SnowPeak pot altered to a hobo multi stove, able to carry a trangia alcohol burner. well I noticed some funny discussions on some outdoor forum, about why using titanium and how this stove may work... I can assure you this stove work's pretty well and fast ! who ever knows anything about the behaviour of fire, will understand, that hot air draws upwards and in the same amount of fresh air needs to flow in as well to keep a constant heat. better known as the chimney effect. Like an tuned engine, the more air coming in, the faster the engine can breath out and burns fast, less air in and the fire or engine running slow, just pure physics, that's all. So... this invention is based on simple physics, in the wild I want to cook and boil my meals fast and most effective. So I want a fast and hot fire to get my water for tea fast without much of a hassle. the "chimney effect" is incredible fast and very hot, regarding it's simple air flow design, so that the wood burning down to white ashes, dust like powder only, just dropping out of the bigger holes at the bottom side, no need of any grill mesh inside to keep the fire of the ground for a better draft. Because this stove getting very hot, other cheaper materials would suffer from damage like a aluminium cup would eventually melt down in long term use regarding the enormous heat.. or steel, well it would not melt but is heavy, will bend during the tension stress that comes from the heat, need endless time to cool down before you can even touch it, can not be packed away safely for a while after use to pack it away, titanium on the other hand... well read on.. now to the question why using titanium... well, it's light weight, non stick and cooling down instantly and don't transfers the heat very easily, at the end... well the thing fit's snug in to my cooking pots as well making a very small and light weight travel kit (the complete kit weights no more than 360g incl. the Trangia and all the two pots and the cup), additional it dose not relay on any expensive fuel to run or the need to carry the fuel either, wood and small sticks can be found every where, even dry rabbit or camel shit will do the job to burn and lighten a fire. one word to the two pins that are used to hold the Trangia in position.. well simply to have a pre-set distance for the flames, spreading in a optimal manner and distance to the bottom of the pot. I did use a MagicFlame HOBO stove before, but they are heavy, bend from the heat and dirty after a while of use, need extra storage and don't cool down very fast too. well I hope I could do away with some of the speculations of why and how this is a good or bad design... in the end it just work's, that's all it matters. some are mention the high cost of it... well it's just a big cup for 40-Euros, anything else, no sensible moving parts at all, compare to all the other solutions... just maintenance free, still the best bet..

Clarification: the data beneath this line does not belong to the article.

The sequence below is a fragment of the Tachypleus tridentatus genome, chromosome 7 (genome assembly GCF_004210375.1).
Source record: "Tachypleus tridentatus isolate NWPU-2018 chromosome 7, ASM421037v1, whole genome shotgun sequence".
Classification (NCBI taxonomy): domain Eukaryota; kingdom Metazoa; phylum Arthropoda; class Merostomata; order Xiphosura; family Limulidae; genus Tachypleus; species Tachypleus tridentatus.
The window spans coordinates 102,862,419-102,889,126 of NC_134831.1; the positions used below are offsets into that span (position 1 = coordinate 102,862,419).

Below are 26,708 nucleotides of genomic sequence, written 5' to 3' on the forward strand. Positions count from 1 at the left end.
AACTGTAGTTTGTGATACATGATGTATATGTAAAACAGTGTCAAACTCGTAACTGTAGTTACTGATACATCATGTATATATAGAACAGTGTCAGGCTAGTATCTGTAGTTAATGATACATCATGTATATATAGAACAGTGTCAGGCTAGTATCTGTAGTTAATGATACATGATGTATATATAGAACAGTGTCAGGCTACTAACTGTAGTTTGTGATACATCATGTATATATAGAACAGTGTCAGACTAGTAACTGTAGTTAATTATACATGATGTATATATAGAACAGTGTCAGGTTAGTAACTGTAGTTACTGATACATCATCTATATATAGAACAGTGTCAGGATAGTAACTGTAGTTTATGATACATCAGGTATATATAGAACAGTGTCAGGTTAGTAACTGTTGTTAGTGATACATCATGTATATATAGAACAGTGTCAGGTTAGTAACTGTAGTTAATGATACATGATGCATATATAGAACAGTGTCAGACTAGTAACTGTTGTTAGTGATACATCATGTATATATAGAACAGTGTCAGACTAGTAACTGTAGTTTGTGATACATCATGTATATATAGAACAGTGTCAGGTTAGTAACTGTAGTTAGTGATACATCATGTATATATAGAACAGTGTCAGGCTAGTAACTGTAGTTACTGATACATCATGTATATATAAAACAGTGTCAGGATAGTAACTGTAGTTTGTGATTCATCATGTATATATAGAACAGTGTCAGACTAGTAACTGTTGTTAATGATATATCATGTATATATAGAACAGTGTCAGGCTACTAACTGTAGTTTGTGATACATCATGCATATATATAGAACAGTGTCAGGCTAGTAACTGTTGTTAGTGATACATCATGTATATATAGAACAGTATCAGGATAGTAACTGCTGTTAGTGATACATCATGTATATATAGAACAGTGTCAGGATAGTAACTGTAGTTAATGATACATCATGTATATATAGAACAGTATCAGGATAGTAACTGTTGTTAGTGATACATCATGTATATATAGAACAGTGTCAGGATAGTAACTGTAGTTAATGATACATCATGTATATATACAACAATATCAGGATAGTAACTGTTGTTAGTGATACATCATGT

Titanium hobo multi stove